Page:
Silent Running (Universal) (1972)
|Category||Science Fiction||Theatrical Trailer-2:50|
|Year Of Production||1972|
|RSDL / Flipper||No/No||Cast & Crew|
|Start Up||Language Select Then Menu|
|Region Coding||2,4||Directed By||Douglas Trumbull|
Universal Pictures Home Video
|Pan & Scan/Full Frame||None||
English Dolby Digital 2.0 mono (192Kb/s)
German Dolby Digital 2.0 mono (192Kb/s)
|Widescreen Aspect Ratio||1.85:1|
|Video Format||576i (PAL)|
|Original Aspect Ratio||1.85:1||Miscellaneous|
English for the Hearing Impaired
|Annoying Product Placement||Yes, American Airlines, other brands|
|Action In or After Credits||No|
Silent Running is not about submarines. In fact, the title of this film has nothing to do with that common use of the phrase.
This is a reasonably old piece of science fiction, one which has garnered some "cult" status over the years, because it is original. Here is a science fiction movie without aliens, without mutant powers, without even guns. That's pretty radical in and of itself. Add in the fact that it tackles a topic that is at least as relevant today as it was when the film was made, and you have a film that deserves release on DVD.
Silent Running is set in an unspecified year, not too far from now. Mankind has polluted Earth so badly that all the plants and animals have died out. People on Earth live under domes, and eat synthetic foods. The only remaining plants and animals live in great domed enclosures attached to a number of space freighters, parked somewhere out past the orbit of Jupiter. One of the freighters involved in this mission is Valley Forge (a ship belonging to American Airlines, who haven't changed their logo even after moving into space).
There are four men aboard Valley Forge. One is Freeman Lowell (Bruce Dern), who believes very strongly that the Earth can be rehabilitated, and that the plants and animals will be returned. The other three are just doing a job, one they consider boring, and are looking forward to the end of their one year stint on board. Lowell has been working there for eight years (not the three years listed on the back cover) - he is dedicated to the cause.
Then they receive orders to detach the domes and blow them up - the project is being abandoned (guess the Greens lost that vote), with the freighters being returned to regular commercial flights.
For Freeman Lowell that means his faith is being attacked - he can't stand it. He kills his fellow crew members, and takes off with the Valley Forge determined to save at least some plants and animals. His only companions are the maintenance drones (robots) who do the regular maintenance on the ship.
Some things pictured in this movie have not aged well over the 30 years since it was made. The computer displays are dreadful (mostly CROs showing patterns like the ABC logo). He reprograms the drones by soldering connections (no comment). The drones are short people in boxes - they have legs (R2-D2 was years later...). They seem to have artificial gravity. And the representation of Saturn's rings isn't wonderful. But none of these things detracts particularly from the presentation of one of the most original pieces of science fiction ever made.
I strongly recommend this film.
This film is presented in an aspect ratio of about 1.85:1 and is NOT 16x9 enhanced. That's a shame, because this movie deserves better treatment.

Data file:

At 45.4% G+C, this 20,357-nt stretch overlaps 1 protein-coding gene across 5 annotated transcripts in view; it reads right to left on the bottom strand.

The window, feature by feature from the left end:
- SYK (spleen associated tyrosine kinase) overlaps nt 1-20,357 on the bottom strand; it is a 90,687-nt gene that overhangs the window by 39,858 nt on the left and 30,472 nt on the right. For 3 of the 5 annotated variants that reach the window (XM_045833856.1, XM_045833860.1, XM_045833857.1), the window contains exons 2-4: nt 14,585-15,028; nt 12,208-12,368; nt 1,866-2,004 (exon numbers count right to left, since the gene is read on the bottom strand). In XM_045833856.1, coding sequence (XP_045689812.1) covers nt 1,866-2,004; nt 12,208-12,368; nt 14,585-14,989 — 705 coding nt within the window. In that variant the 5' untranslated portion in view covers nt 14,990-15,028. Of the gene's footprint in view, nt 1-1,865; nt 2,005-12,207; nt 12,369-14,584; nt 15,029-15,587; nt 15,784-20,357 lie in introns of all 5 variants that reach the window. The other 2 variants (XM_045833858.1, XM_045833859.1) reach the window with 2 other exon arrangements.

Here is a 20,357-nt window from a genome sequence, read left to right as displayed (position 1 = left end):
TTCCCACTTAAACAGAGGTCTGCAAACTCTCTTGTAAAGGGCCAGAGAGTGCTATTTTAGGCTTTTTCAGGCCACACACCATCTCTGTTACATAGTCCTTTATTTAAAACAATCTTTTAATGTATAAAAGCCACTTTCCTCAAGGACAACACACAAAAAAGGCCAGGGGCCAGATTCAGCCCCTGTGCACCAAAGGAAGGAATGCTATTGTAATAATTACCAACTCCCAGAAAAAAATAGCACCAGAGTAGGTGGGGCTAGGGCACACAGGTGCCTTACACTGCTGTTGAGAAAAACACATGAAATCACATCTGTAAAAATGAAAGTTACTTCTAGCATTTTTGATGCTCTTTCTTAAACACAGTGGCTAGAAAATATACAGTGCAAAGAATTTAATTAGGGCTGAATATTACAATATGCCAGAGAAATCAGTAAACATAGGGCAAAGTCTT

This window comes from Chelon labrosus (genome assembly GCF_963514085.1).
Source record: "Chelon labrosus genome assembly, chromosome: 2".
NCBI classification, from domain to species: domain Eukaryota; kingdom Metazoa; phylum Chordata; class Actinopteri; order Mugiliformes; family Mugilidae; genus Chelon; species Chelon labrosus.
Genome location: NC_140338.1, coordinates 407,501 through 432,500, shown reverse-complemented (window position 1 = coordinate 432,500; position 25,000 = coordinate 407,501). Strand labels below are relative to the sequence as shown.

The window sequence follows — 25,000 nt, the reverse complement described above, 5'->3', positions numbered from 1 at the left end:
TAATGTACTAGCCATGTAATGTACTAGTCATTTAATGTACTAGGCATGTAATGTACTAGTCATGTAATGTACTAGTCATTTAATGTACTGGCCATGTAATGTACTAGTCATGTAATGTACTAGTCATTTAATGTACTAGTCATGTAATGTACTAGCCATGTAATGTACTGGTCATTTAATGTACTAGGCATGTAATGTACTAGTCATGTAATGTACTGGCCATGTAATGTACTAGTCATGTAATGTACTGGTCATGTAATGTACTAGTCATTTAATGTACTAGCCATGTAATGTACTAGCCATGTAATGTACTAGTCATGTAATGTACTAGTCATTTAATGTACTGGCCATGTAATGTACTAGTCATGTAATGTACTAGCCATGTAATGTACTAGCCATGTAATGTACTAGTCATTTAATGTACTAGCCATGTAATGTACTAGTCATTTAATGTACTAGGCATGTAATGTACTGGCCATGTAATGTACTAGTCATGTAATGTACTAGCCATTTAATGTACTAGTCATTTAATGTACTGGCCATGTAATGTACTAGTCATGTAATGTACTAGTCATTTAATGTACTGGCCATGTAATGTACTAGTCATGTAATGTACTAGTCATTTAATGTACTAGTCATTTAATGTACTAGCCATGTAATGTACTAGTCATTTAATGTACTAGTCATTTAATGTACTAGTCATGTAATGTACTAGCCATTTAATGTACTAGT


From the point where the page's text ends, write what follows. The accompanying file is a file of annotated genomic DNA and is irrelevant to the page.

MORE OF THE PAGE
The picture is a little soft, but acceptable. Shadow contrast is not fabulous, but it's OK. There is no visible low-level noise.
Colour is quite good. Not as fully saturated as one might expect in a modern film, but that's quite common in films from the 70s. There's no colour bleed or oversaturation.
There is a lot of aliasing, but it is rarely troubling. There are a few film artefacts, but they are tiny. The focus is not always perfect - see 17:33 and 50:46 for examples. There's quite a bit of mosquito noise, more than a little grain, and the picture looks a bit over-compressed, with some instability about the light level. In all, the picture is rather lower in quality than it should have been.
There are subtitles in seven languages (the same seven languages as all the other Universal quickies); I watched the English for the Hearing Impaired subtitles. They are fine: accurate, and easy to read.
The disc is single-sided and single-layered. This is cheap to produce, but I wish they'd used a dual-layered disc so they could give more bits to the picture - if it were less compressed, it might have looked much better.
There are only two soundtracks; English and German, both Dolby Digital 2.0 mono. I listened to the English soundtrack.
The dialogue is easy to understand. There are some minor audio sync problems, most noticeably just a few minutes in, but they are not particularly distracting.
The score is by Peter Schickele, and it is quite good. It is helped out by a series of songs sung by Joan Baez.
The surrounds and the subwoofer get the night off.
|Surround Channel Use|
The menu is static and silent.
The trailer is absolutely dreadful, with abysmal quality video, audio phasing, and an American voice-over.
The Region 1 version of this disc sounds as though it has the same features: it is widescreen and not 16x9 enhanced, too.
Silent Running is an inspirational film, given fairly poor treatment on DVD.
The video quality is adequate.
The audio quality is OK.
The extra is very poor.
|DVD||Arcam DV88, using Component output|
|Display||Sony VPH-G70 CRT Projector, QuadScan Elite scaler (Tripler), ScreenTechnics 110. Calibrated with Video Essentials. This display device is 16x9 capable.|
|Audio Decoder||Built in to amplifier/receiver. Calibrated with Video Essentials.|
|Speakers||Front Left and Right: Krix Euphonix, Centre: Krix KDX-C Rears: Krix KDX-M, Subwoofer: Krix Seismix 5|